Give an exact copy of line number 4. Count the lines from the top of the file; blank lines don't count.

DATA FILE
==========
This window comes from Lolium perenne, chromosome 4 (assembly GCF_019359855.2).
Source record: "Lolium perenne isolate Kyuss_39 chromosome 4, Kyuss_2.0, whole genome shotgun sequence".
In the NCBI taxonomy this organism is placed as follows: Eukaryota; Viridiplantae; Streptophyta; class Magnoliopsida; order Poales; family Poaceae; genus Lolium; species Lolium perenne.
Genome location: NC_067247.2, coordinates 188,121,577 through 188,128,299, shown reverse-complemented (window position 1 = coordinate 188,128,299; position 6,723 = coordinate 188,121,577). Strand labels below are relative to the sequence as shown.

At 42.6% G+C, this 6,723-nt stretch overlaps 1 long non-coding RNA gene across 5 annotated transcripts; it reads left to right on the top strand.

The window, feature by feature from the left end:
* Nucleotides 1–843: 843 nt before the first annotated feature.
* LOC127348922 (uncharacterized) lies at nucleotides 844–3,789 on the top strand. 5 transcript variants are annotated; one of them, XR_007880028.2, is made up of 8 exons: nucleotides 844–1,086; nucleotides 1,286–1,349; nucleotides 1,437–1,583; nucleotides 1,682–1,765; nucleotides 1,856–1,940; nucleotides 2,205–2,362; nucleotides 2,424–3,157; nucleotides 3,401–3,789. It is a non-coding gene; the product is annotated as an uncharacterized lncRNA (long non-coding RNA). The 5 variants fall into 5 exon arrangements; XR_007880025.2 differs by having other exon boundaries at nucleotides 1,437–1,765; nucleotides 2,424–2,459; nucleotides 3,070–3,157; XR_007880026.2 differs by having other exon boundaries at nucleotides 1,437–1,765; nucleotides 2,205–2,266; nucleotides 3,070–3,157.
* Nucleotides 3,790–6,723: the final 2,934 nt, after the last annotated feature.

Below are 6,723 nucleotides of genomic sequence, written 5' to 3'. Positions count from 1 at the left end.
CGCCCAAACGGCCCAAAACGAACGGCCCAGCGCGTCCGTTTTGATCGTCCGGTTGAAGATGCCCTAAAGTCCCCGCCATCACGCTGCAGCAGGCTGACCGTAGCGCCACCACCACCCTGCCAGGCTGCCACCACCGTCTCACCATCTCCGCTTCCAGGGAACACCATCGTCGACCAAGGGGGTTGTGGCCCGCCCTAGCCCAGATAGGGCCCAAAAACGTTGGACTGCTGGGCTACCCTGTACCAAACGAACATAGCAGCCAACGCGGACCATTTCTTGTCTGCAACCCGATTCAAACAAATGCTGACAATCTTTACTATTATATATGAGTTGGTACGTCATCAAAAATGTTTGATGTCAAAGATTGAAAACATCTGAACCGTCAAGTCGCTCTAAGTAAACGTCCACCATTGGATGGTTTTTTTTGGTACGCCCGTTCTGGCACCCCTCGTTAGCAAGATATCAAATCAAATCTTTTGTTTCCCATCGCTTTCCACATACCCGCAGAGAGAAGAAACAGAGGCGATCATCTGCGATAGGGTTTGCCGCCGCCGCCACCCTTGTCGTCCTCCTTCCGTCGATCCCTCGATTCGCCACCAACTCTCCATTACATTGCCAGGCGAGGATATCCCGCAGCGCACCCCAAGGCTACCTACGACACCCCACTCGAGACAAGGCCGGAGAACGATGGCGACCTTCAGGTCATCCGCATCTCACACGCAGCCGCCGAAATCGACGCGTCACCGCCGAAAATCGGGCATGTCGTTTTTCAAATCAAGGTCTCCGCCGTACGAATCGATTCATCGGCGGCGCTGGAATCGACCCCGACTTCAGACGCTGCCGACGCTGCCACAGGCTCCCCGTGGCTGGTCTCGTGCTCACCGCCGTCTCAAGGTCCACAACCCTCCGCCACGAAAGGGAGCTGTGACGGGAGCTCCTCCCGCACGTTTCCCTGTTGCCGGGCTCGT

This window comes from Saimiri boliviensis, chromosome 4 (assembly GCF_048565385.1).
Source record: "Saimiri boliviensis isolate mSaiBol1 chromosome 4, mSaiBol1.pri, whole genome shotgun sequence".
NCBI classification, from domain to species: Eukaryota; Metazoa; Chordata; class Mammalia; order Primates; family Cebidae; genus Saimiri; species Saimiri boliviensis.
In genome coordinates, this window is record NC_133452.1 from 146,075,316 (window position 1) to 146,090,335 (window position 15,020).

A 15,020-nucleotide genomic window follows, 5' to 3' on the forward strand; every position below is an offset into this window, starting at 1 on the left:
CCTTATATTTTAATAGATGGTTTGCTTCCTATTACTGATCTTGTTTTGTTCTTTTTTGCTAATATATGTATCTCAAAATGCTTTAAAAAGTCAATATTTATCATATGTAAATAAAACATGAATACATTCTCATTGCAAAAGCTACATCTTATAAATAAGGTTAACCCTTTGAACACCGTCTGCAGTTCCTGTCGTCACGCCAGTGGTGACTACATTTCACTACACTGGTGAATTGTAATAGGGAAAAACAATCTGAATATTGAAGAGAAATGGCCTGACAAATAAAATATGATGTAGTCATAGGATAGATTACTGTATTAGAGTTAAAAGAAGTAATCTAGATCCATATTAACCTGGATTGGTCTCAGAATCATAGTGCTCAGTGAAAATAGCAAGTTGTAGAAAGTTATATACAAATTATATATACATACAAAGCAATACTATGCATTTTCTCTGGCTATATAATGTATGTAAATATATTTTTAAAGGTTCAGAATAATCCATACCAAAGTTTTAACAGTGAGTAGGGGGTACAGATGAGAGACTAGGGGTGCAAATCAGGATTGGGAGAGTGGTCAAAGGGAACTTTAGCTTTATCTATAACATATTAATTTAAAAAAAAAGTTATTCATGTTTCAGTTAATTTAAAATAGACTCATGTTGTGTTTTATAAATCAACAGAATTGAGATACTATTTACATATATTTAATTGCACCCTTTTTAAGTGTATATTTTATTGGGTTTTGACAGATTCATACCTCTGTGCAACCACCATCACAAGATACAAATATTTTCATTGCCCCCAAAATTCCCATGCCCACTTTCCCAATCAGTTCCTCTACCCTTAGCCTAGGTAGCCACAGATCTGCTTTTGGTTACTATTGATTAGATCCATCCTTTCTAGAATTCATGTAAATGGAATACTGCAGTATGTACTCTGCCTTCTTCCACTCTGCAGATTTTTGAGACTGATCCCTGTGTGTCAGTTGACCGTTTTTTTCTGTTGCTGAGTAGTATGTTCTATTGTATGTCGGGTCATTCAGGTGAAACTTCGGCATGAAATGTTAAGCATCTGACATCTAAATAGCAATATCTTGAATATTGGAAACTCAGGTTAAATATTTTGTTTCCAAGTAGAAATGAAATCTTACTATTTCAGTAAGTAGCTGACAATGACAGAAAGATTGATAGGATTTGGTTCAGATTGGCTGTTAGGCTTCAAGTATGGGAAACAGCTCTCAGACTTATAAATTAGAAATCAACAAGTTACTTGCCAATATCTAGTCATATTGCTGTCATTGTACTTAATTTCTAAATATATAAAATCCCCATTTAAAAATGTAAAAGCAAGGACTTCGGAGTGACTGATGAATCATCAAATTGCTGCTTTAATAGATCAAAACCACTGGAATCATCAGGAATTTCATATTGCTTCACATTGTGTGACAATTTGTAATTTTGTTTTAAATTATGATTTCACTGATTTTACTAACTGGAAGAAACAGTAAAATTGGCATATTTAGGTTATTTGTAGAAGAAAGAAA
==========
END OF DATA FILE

Genome location: NC_067247.2, coordinates 188,121,577 through 188,128,299, shown reverse-complemented (window position 1 = coordinate 188,128,299; position 6,723 = coordinate 188,121,577). Strand labels below are relative to the sequence as shown.